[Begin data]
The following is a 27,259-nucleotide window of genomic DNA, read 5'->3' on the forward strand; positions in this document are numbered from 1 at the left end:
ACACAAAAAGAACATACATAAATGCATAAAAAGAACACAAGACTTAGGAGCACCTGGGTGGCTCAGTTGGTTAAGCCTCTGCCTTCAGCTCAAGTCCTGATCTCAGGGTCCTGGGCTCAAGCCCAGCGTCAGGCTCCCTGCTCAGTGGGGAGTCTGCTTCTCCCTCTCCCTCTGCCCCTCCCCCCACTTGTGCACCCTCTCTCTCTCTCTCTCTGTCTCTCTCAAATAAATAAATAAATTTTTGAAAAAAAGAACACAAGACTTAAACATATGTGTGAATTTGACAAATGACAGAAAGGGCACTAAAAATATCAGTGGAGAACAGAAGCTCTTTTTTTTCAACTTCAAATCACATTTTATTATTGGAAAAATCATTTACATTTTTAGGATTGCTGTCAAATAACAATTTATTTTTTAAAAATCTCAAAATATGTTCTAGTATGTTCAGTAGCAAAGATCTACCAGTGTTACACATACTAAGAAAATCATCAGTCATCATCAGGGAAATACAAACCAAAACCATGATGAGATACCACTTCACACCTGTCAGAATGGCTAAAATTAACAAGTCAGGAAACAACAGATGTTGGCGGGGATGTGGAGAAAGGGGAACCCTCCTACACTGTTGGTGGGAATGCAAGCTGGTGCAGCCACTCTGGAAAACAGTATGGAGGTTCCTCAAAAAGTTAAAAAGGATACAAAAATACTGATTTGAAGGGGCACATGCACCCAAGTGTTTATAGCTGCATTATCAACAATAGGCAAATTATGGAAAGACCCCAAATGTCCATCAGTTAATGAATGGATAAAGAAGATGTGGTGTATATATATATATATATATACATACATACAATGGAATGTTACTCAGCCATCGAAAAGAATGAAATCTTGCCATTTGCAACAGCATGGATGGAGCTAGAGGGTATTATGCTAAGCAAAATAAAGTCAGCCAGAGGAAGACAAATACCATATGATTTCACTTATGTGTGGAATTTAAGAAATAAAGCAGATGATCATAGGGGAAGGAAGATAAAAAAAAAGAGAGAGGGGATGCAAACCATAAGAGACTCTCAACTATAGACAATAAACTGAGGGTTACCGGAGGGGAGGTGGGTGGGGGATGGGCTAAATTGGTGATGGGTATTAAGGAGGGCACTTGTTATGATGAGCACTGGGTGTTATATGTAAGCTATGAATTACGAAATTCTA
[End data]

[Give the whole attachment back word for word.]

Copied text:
The following is a 27,259-nucleotide window of genomic DNA, read 5'->3' on the forward strand; positions in this document are numbered from 1 at the left end:
ACACAAAAAGAACATACATAAATGCATAAAAAGAACACAAGACTTAGGAGCACCTGGGTGGCTCAGTTGGTTAAGCCTCTGCCTTCAGCTCAAGTCCTGATCTCAGGGTCCTGGGCTCAAGCCCAGCGTCAGGCTCCCTGCTCAGTGGGGAGTCTGCTTCTCCCTCTCCCTCTGCCCCTCCCCCCACTTGTGCACCCTCTCTCTCTCTCTCTCTGTCTCTCTCAAATAAATAAATAAATTTTTGAAAAAAAGAACACAAGACTTAAACATATGTGTGAATTTGACAAATGACAGAAAGGGCACTAAAAATATCAGTGGAGAACAGAAGCTCTTTTTTTTCAACTTCAAATCACATTTTATTATTGGAAAAATCATTTACATTTTTAGGATTGCTGTCAAATAACAATTTATTTTTTAAAAATCTCAAAATATGTTCTAGTATGTTCAGTAGCAAAGATCTACCAGTGTTACACATACTAAGAAAATCATCAGTCATCATCAGGGAAATACAAACCAAAACCATGATGAGATACCACTTCACACCTGTCAGAATGGCTAAAATTAACAAGTCAGGAAACAACAGATGTTGGCGGGGATGTGGAGAAAGGGGAACCCTCCTACACTGTTGGTGGGAATGCAAGCTGGTGCAGCCACTCTGGAAAACAGTATGGAGGTTCCTCAAAAAGTTAAAAAGGATACAAAAATACTGATTTGAAGGGGCACATGCACCCAAGTGTTTATAGCTGCATTATCAACAATAGGCAAATTATGGAAAGACCCCAAATGTCCATCAGTTAATGAATGGATAAAGAAGATGTGGTGTATATATATATATATATATACATACATACAATGGAATGTTACTCAGCCATCGAAAAGAATGAAATCTTGCCATTTGCAACAGCATGGATGGAGCTAGAGGGTATTATGCTAAGCAAAATAAAGTCAGCCAGAGGAAGACAAATACCATATGATTTCACTTATGTGTGGAATTTAAGAAATAAAGCAGATGATCATAGGGGAAGGAAGATAAAAAAAAAGAGAGAGGGGATGCAAACCATAAGAGACTCTCAACTATAGACAATAAACTGAGGGTTACCGGAGGGGAGGTGGGTGGGGGATGGGCTAAATTGGTGATGGGTATTAAGGAGGGCACTTGTTATGATGAGCACTGGGTGTTATATGTAAGCTATGAATTACGAAATTCTA